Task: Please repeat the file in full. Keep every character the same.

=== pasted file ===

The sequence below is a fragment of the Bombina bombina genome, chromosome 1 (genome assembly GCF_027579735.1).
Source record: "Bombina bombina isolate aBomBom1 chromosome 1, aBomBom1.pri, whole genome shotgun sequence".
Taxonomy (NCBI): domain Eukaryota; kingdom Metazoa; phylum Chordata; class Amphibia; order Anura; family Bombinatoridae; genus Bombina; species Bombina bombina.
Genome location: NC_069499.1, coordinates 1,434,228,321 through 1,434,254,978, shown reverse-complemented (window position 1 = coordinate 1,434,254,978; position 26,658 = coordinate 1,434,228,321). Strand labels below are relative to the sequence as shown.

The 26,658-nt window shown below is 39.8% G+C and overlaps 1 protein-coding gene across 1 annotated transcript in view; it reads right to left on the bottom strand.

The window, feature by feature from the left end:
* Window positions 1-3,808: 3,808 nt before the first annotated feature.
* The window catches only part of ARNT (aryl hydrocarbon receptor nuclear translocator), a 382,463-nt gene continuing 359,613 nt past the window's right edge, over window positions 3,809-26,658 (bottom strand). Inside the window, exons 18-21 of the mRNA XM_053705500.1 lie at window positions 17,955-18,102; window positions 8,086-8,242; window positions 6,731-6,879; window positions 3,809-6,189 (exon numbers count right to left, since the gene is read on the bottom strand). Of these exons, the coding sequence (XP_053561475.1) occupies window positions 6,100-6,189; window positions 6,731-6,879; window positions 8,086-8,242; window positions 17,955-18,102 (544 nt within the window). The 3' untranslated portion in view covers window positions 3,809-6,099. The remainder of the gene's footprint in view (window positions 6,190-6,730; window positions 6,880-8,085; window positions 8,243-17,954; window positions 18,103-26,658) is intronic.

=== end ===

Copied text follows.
The sequence below is a fragment of the Bombina bombina genome, chromosome 1 (genome assembly GCF_027579735.1).
Source record: "Bombina bombina isolate aBomBom1 chromosome 1, aBomBom1.pri, whole genome shotgun sequence".
Taxonomy (NCBI): domain Eukaryota; kingdom Metazoa; phylum Chordata; class Amphibia; order Anura; family Bombinatoridae; genus Bombina; species Bombina bombina.
Genome location: NC_069499.1, coordinates 1,434,228,321 through 1,434,254,978, shown reverse-complemented (window position 1 = coordinate 1,434,254,978; position 26,658 = coordinate 1,434,228,321). Strand labels below are relative to the sequence as shown.

The 26,658-nt window shown below is 39.8% G+C and overlaps 1 protein-coding gene across 1 annotated transcript in view; it reads right to left on the bottom strand.

The window, feature by feature from the left end:
* Window positions 1-3,808: 3,808 nt before the first annotated feature.
* The window catches only part of ARNT (aryl hydrocarbon receptor nuclear translocator), a 382,463-nt gene continuing 359,613 nt past the window's right edge, over window positions 3,809-26,658 (bottom strand). Inside the window, exons 18-21 of the mRNA XM_053705500.1 lie at window positions 17,955-18,102; window positions 8,086-8,242; window positions 6,731-6,879; window positions 3,809-6,189 (exon numbers count right to left, since the gene is read on the bottom strand). Of these exons, the coding sequence (XP_053561475.1) occupies window positions 6,100-6,189; window positions 6,731-6,879; window positions 8,086-8,242; window positions 17,955-18,102 (544 nt within the window). The 3' untranslated portion in view covers window positions 3,809-6,099. The remainder of the gene's footprint in view (window positions 6,190-6,730; window positions 6,880-8,085; window positions 8,243-17,954; window positions 18,103-26,658) is intronic.